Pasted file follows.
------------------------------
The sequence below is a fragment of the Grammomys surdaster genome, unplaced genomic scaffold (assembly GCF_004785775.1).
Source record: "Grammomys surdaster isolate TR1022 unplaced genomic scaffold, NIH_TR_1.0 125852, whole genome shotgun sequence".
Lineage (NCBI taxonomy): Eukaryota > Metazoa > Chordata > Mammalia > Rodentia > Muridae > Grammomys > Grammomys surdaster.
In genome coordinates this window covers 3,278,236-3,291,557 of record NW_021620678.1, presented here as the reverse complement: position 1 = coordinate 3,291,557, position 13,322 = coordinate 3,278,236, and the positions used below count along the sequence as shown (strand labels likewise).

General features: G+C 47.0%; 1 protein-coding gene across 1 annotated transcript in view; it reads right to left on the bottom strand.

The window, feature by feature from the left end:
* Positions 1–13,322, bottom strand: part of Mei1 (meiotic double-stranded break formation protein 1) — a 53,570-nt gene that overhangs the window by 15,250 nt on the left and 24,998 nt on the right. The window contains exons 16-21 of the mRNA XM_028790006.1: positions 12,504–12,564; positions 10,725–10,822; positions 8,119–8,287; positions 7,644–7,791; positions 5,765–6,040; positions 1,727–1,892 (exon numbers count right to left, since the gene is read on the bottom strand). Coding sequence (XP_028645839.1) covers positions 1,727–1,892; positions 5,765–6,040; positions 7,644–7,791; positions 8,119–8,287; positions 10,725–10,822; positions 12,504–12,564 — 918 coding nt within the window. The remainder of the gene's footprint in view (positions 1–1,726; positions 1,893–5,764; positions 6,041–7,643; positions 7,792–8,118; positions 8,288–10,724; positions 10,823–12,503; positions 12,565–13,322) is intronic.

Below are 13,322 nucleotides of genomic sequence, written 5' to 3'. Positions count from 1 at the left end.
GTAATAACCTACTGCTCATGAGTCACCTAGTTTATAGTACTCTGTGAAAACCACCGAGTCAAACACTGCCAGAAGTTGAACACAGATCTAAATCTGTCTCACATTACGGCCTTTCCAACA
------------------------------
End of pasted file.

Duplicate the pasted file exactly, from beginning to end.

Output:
The sequence below is a fragment of the Grammomys surdaster genome, unplaced genomic scaffold (assembly GCF_004785775.1).
Source record: "Grammomys surdaster isolate TR1022 unplaced genomic scaffold, NIH_TR_1.0 125852, whole genome shotgun sequence".
Lineage (NCBI taxonomy): Eukaryota > Metazoa > Chordata > Mammalia > Rodentia > Muridae > Grammomys > Grammomys surdaster.
In genome coordinates this window covers 3,278,236-3,291,557 of record NW_021620678.1, presented here as the reverse complement: position 1 = coordinate 3,291,557, position 13,322 = coordinate 3,278,236, and the positions used below count along the sequence as shown (strand labels likewise).

General features: G+C 47.0%; 1 protein-coding gene across 1 annotated transcript in view; it reads right to left on the bottom strand.

The window, feature by feature from the left end:
* Positions 1–13,322, bottom strand: part of Mei1 (meiotic double-stranded break formation protein 1) — a 53,570-nt gene that overhangs the window by 15,250 nt on the left and 24,998 nt on the right. The window contains exons 16-21 of the mRNA XM_028790006.1: positions 12,504–12,564; positions 10,725–10,822; positions 8,119–8,287; positions 7,644–7,791; positions 5,765–6,040; positions 1,727–1,892 (exon numbers count right to left, since the gene is read on the bottom strand). Coding sequence (XP_028645839.1) covers positions 1,727–1,892; positions 5,765–6,040; positions 7,644–7,791; positions 8,119–8,287; positions 10,725–10,822; positions 12,504–12,564 — 918 coding nt within the window. The remainder of the gene's footprint in view (positions 1–1,726; positions 1,893–5,764; positions 6,041–7,643; positions 7,792–8,118; positions 8,288–10,724; positions 10,823–12,503; positions 12,565–13,322) is intronic.

Below are 13,322 nucleotides of genomic sequence, written 5' to 3'. Positions count from 1 at the left end.
GTAATAACCTACTGCTCATGAGTCACCTAGTTTATAGTACTCTGTGAAAACCACCGAGTCAAACACTGCCAGAAGTTGAACACAGATCTAAATCTGTCTCACATTACGGCCTTTCCAACA